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Imperfectly Perfect

“We should find perfect existence through imperfect existence.” – Shunryu Suzuki

Life has continued to be very hectic for me in the past few weeks, and my hectic schedule was made more difficult by a Rhumatoid Arthritis flare that struck me last week. Between the stress, pain, and crap-mood inducing steroids, I really struggled to stay “tuned-in”. When I would try to meditate, catch up on some reading, or even just take some quiet time to reflect, I found myself being distracted by joint pain, or miffed about something, or a combination thereof.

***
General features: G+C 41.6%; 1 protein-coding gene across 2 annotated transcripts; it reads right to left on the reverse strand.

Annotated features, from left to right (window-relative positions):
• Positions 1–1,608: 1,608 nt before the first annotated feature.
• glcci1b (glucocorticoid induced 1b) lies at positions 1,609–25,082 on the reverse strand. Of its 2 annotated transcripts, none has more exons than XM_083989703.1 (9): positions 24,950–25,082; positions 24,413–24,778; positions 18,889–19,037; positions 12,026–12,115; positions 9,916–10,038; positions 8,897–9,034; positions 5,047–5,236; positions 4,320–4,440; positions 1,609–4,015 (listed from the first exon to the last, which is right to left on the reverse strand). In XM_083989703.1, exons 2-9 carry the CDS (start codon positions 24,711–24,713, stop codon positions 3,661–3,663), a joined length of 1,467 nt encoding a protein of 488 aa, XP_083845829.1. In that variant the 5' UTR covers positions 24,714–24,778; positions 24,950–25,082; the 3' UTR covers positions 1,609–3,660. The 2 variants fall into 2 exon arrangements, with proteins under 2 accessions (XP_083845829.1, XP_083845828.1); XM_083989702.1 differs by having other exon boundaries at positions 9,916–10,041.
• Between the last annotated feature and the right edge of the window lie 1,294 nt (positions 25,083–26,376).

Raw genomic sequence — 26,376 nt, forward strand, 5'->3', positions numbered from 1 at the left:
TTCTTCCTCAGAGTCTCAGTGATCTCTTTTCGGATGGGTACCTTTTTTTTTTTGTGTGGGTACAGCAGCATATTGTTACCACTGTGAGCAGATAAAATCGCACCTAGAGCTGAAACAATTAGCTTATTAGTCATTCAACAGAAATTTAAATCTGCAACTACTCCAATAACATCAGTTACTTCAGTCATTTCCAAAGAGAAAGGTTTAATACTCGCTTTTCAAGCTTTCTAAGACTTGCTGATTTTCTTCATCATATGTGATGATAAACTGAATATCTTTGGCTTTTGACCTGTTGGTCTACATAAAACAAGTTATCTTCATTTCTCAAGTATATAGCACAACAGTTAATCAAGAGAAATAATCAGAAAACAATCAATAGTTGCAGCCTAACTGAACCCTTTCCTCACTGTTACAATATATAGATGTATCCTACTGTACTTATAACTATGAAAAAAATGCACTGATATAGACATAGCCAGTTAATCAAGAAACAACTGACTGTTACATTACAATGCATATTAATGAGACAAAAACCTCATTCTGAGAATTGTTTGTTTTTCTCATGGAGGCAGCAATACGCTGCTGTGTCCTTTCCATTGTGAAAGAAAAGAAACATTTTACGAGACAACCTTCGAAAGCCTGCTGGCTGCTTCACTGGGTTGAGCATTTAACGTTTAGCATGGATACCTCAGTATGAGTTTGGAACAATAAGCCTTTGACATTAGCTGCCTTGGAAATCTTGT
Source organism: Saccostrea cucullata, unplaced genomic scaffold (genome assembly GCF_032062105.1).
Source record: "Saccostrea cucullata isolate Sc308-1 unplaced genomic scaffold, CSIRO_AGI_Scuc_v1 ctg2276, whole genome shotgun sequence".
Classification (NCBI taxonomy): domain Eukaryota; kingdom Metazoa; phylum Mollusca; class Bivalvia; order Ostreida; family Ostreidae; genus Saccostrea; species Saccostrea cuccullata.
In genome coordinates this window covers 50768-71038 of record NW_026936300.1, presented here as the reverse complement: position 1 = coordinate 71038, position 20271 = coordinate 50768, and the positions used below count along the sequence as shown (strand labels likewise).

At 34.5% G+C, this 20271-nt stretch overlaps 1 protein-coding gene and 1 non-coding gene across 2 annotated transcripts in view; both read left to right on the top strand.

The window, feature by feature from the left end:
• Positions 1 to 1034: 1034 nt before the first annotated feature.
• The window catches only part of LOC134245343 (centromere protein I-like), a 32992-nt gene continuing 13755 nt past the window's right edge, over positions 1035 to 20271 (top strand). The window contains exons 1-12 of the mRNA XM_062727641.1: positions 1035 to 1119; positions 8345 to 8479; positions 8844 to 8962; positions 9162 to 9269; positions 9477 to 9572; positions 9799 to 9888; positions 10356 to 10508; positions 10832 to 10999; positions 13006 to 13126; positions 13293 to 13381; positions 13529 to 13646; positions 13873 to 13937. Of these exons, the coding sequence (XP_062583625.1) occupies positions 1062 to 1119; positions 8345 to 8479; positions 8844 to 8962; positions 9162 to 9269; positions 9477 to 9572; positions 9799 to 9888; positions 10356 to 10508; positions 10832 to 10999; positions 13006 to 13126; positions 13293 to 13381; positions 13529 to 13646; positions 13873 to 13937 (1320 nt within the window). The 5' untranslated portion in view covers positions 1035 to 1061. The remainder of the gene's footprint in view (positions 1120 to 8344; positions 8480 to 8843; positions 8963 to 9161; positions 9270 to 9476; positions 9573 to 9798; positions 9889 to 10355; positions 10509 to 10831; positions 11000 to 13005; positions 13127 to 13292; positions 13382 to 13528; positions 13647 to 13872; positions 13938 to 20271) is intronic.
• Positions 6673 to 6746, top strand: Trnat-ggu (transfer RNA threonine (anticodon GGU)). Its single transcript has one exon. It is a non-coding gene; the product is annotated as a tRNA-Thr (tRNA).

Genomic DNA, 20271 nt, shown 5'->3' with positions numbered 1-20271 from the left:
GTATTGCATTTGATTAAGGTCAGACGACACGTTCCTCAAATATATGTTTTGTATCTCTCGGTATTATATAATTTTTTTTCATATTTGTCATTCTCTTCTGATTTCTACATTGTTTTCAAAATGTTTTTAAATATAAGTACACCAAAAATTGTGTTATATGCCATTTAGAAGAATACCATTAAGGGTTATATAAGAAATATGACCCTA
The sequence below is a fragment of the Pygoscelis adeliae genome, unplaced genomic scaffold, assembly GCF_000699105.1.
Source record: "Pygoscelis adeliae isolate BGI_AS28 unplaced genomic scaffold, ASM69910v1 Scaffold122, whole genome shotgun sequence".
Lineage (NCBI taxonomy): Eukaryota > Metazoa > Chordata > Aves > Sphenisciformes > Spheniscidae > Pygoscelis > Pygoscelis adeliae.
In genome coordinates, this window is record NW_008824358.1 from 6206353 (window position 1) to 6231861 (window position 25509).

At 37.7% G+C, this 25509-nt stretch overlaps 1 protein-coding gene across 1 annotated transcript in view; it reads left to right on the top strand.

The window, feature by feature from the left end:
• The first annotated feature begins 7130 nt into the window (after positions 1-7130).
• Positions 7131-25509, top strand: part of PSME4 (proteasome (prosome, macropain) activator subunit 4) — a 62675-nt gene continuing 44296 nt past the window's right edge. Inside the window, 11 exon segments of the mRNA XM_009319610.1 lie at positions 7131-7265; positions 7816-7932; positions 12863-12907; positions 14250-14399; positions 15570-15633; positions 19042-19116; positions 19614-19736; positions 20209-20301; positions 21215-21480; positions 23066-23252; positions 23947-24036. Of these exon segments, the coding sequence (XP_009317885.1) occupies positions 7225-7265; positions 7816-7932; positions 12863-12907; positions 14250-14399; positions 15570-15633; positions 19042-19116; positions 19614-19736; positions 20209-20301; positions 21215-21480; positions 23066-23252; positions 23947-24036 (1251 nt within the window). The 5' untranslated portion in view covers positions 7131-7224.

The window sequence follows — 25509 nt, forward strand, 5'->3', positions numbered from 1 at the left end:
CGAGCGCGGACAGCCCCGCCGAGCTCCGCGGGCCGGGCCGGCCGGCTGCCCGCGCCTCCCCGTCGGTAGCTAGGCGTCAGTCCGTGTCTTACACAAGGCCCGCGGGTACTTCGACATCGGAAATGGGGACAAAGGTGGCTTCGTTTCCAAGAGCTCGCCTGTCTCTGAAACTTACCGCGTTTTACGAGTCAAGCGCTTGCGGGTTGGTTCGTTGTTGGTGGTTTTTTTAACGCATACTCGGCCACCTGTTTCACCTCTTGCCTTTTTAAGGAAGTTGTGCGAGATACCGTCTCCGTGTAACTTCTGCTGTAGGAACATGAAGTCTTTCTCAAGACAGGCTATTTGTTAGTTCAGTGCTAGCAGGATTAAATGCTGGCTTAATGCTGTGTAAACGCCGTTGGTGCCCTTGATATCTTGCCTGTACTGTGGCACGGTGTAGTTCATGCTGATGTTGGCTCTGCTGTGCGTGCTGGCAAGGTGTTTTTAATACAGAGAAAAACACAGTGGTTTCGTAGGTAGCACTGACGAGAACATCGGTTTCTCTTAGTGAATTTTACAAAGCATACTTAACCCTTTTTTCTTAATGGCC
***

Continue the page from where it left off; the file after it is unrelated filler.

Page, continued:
Saturday morning, it was cool and rainy, but for the first time in about a week, I felt well enough to actually get up and walk around without a tremendous amount of pain. Luckily, the rain took a long enough break, that I was able to take my old corvette for a little joy ride. As I was driving, just as I did several weeks ago during a particularly hectic work week, I ran through a quick emotional and physical checklist, and quickly figured out that I really needed to “snap out of it”. Even if I was in pain, even if I was in a bad mood (drug induced or not), I needed to still strive to be the best person I could be, rather than simple wallow in negativity. After all, negativity doesn’t help yourself, or anyone around you.